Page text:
The colorful floats were there, 26 of them in all; so too were the giant helium balloons, bands and street performers, but the 2020 version of the Macy’s Thanksgiving Day Parade was unlike any of its 96 predators. The usual throngs of fans were nowhere to be seen, and instead of following its normal route down 5th Avenue, the entire “parade” took place within a designated area in front of Macy’s flagship store.
Still, for the 20.7 million who watched on TV, this year’s parade offered all of the pageantry, excitement and holiday spirit that people have come to expect from this beloved tradition, pandemic restrictions notwithstanding.
Helping to create this image on television was a Geoff Amoral lighting design that artfully relied on lighting and props to support the parade with an engaging background, despite the absence of fans. “The normal look for the parade is a sidewalk full of people in bleachers,” said Amoral. “Without them the scene behind the floats would look empty. Our scenic designer, Ed Helbig, thought it would pull the scene together to fill the background with attractive visuals — and our producers Brad Lachman, Bill Bracken and Carmela Tripodi agreed.”
A key element of these critical visuals, in addition to tree and foliage props, were 40 of our Maverick Storm 1 Wash fixtures supplied by 4Wall Entertainment.
Arranging the high-output RGBW washes in two rows behind the parade staging area, Amoral and his programmer Tim Stasse used them for much more than filling space with light. They also relied on the Maverick Storm 1 Wash to accent the parade itself as it passed in front of the TV cameras. This was critically important to creating visual variety, especially given the absence of live fans in the background.
“The Mavericks were very effective in adding extra dimensions to the balloons, floats, and other parade elements,” said Amoral. “Since the parade took place in a single area, we wanted to create a sense of motion. We achieved most of our looks by creating color combinations and then busking different effects like pan, tilt, and strobe. Lighting went beyond the backdrop to become part of the experience.”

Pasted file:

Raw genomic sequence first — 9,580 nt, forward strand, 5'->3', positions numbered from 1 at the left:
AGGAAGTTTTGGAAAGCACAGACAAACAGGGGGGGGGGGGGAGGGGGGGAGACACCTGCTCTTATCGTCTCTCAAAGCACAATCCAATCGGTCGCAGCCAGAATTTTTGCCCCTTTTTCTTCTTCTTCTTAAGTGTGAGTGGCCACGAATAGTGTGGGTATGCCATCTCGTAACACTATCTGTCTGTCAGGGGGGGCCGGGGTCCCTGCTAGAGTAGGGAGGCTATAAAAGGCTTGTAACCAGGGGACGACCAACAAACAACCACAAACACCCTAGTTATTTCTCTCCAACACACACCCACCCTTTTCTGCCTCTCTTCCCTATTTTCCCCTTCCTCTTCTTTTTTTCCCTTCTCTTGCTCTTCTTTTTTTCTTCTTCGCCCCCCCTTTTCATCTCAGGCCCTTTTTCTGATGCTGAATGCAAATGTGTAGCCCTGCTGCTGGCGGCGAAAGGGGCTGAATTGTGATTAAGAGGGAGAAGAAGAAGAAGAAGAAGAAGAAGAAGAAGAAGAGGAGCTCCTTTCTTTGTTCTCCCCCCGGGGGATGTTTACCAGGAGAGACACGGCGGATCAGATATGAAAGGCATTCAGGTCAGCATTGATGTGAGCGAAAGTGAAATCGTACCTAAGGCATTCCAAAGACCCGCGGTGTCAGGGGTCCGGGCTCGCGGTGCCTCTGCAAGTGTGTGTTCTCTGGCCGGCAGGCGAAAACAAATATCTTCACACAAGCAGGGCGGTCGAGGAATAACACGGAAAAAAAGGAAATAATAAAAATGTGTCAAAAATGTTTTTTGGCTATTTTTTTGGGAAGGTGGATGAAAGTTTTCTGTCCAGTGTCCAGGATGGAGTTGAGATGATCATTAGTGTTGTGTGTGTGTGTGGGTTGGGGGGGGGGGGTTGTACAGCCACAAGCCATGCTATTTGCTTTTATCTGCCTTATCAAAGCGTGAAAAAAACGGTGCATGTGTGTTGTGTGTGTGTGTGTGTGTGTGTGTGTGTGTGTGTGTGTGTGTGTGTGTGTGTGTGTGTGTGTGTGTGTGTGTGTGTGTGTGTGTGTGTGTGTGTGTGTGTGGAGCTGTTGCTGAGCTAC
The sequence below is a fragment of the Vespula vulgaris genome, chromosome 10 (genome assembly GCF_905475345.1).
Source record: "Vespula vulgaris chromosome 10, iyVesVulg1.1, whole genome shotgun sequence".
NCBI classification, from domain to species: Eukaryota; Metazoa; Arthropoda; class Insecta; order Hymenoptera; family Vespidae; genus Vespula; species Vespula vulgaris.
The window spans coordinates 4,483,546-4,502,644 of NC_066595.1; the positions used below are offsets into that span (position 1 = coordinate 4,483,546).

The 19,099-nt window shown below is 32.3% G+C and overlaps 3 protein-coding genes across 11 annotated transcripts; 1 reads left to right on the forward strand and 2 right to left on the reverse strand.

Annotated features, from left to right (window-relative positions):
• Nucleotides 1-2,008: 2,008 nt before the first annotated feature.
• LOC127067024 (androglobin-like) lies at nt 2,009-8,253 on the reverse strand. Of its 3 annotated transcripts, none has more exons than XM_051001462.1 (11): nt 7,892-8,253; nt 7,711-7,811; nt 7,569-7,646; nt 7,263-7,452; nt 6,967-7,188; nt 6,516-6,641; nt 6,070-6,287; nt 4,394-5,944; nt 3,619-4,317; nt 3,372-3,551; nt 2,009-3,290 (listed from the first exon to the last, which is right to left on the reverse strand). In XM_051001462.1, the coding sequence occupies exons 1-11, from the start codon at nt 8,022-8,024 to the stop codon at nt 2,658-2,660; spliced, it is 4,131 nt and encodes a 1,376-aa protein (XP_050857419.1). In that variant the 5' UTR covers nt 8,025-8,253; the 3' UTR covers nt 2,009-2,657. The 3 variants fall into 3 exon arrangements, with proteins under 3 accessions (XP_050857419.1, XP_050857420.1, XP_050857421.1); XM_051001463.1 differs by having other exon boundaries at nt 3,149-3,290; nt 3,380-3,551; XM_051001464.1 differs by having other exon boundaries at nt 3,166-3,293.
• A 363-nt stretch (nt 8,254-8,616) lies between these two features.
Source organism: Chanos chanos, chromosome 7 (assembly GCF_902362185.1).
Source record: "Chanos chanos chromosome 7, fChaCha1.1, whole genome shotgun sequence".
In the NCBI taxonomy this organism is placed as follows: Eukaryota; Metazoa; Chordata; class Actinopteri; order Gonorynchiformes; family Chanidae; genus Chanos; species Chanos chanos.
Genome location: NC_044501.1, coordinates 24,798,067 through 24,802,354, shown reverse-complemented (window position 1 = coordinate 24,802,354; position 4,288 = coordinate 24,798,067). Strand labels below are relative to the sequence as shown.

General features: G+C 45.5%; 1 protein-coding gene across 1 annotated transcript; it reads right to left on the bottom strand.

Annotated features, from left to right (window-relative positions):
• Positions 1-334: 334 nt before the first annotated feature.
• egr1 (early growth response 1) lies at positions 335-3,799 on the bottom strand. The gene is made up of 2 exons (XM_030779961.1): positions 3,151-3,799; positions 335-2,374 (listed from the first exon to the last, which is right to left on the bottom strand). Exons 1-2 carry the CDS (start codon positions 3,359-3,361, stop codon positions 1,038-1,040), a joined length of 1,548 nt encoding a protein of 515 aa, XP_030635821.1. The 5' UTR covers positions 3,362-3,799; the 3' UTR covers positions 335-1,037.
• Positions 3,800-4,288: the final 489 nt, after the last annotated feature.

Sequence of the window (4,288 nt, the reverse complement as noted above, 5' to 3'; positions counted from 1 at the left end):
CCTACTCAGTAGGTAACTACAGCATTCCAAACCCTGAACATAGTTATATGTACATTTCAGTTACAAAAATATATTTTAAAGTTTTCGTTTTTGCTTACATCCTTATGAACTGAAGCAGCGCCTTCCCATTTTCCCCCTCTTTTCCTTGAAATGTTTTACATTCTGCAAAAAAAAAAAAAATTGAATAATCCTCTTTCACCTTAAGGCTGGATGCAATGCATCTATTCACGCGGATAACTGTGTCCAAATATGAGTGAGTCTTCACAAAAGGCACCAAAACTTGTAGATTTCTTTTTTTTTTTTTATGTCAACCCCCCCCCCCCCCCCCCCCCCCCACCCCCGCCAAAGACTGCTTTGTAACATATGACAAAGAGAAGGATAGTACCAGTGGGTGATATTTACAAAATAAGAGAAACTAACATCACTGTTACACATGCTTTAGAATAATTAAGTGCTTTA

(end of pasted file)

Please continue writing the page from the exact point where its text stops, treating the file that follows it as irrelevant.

This being 2020, it wasn’t surprising that it wound up raining on the Macy’s Thanksgiving Day parade. “When we saw it was very rainy the morning of the parade, we were very glad we took the advice of Drew DeCorleto from 4Wall and went with the Mavericks,” said Amoral, noting that the Storm 1 Wash fixtures are IP65 rated.
For his part DeCorleto and the 4Wall Entertainment team were happy to work with Amoral. “Our team always look forward to collaborating with Geoff Amoral,” said DeCorleto. “Geoff is a pleasure to work with and has a great eye for using lighting to make scenes come to life on camera.”
In keeping with the upbeat spirit of the Macy Thanksgiving Day Parade, Amoral turned the early morning rain into an advantage. Directing light off the wet pavement, he added an extra dimension to the panorama that played well on camera. The light glittering off the street also endowed the parade with a magical touch, reminding TV viewers that even during this time of a pandemic, the holiday spirit is alive, well, and ready to take them to new places.